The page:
Former Ravens offensive tackle Byrant McKinnie said on Tuesday that he's definitely still open to returning to the team but doesn't expect any action on a possible new deal until after the draft. He also stressed that he wants to be a starter again.
Speaking to WNST Radio, McKinnie, who became a free agent after the season, said he and his agent have been in contact with the Ravens as well as "a few other teams," but as of now, there have been no takers. Returning to the Ravens, McKinnie said, "is an option. We're just trying to work some things out."
McKinnie added that, "I think they probably want to see what they get out of the draft and then maybe go from there."
Most draft experts agree that the top three tackles in the draft -- Luke Joeckel from Texas A&M, Eric Fisher from Central Michigan and Lane Johnson from Oklahoma -- will be long gone by the time the Ravens make the 32nd pick. So the chances of the Ravens grabbing a plug-and-play left tackle aren't very good unless they make a trade to move way up in the draft, something they are unlikely to do.
One thing working against McKinnie is his age: He will be 34 in September, and the Ravens have spent this offseason getting younger and faster. Barring other veteran additions, McKinnie would be the oldest player on the team.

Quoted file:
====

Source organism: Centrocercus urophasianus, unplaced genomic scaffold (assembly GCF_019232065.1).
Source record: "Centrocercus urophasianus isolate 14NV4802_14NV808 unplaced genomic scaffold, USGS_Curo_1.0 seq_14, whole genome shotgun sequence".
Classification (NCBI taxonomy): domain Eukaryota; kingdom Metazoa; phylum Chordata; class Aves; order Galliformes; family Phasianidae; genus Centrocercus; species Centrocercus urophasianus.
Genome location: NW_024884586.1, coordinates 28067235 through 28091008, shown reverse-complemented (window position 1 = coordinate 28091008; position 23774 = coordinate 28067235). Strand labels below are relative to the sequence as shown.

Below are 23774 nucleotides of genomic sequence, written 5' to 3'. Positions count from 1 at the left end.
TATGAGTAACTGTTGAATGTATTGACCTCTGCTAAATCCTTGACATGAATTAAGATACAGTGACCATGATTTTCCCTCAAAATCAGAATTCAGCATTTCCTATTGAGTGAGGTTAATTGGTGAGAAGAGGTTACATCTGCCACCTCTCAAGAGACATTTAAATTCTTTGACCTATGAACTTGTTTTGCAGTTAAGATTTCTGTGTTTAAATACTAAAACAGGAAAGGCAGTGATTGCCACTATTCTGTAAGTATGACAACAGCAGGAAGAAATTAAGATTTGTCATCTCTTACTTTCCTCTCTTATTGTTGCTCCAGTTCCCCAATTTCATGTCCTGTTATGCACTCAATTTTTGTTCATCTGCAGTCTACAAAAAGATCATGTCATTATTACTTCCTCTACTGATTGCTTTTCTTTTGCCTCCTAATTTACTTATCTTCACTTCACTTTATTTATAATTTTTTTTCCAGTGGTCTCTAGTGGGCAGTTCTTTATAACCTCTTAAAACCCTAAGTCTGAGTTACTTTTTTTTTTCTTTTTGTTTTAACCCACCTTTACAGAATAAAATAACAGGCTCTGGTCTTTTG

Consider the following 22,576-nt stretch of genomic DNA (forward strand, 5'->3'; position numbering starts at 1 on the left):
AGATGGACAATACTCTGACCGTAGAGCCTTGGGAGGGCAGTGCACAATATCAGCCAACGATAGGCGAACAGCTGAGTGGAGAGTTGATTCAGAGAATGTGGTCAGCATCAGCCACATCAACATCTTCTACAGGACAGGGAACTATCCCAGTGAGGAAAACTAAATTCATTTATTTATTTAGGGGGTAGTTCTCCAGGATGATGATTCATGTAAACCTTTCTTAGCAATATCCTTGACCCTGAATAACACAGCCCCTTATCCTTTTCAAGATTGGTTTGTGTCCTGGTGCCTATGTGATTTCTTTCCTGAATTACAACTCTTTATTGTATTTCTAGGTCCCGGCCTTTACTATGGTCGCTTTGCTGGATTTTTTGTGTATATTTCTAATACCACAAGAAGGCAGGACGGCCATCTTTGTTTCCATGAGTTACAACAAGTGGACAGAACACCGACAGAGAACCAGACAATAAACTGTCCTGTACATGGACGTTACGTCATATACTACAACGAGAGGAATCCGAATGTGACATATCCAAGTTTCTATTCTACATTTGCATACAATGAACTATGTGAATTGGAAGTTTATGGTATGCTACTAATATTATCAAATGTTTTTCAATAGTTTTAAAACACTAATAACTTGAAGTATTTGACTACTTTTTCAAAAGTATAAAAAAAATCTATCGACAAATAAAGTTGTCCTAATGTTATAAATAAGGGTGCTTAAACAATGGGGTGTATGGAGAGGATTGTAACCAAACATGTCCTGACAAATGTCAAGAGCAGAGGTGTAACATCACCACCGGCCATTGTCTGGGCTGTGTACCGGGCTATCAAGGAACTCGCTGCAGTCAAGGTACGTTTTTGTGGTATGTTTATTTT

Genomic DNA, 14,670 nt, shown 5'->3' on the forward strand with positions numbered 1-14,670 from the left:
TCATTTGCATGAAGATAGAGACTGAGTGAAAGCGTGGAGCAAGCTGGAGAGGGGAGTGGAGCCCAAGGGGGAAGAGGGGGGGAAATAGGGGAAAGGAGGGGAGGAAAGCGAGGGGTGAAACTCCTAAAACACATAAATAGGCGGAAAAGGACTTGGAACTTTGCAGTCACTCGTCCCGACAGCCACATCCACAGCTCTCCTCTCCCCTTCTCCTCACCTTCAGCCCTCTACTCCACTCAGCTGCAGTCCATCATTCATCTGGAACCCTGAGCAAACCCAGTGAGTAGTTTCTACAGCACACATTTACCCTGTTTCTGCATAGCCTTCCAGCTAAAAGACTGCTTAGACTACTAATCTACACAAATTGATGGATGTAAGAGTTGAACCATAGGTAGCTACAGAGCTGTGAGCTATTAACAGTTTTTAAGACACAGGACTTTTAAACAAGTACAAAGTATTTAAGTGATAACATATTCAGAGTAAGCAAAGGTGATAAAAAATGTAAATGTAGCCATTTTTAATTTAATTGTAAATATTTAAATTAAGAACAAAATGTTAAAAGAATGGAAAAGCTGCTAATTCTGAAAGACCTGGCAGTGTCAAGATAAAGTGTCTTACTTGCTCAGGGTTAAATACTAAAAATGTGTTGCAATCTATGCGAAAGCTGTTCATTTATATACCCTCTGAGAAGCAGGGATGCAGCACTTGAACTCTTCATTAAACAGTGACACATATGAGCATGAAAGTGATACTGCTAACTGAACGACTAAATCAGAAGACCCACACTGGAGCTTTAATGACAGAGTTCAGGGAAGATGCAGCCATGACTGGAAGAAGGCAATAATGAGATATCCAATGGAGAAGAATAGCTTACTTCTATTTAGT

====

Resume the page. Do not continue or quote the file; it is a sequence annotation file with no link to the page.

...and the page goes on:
McKinnie spent the past two seasons with the Ravens, but his 2012 season didn't go smoothly. He reported late to camp and then was nearly cut before the season began, but at the eleventh hour accepted a restructured contract that amounted to a $1 million pay cut. This came after McKinnie had to have his wages garnished to help pay off a loan.
The Ravens kept McKinnie, but McKinnie didn't keep his starting job. He spent the entire regular season as a backup, playing primarily on special teams. That was a major adjustment for a player who had not missed a start because of injury in nine seasons.
Before the playoffs, though, the Ravens inserted McKinnie into the starting lineup at left tackle, and he held that spot throughout the playoffs. Michael Oher shifted to right tackle, and former right tackle Kelechi Osemele moved to left guard, which had been a problem spot all season. The revamped offensive line was a major reason for the Ravens' Super Bowl run. Quarterback Joe Flacco threw 11 touchdowns and no interceptions in the postseason and frequently credited the line play for his success.
McKinnie, who has spent his share of time in coach John Harbaugh's doghouse, told WNST that if he does return to the Ravens, he wants assurances that he can compete for a starting job.
"I definitely want a starting job," he said.
"Give me the opportunity that would actually be fair," he added, "and let somebody beat me out for the position."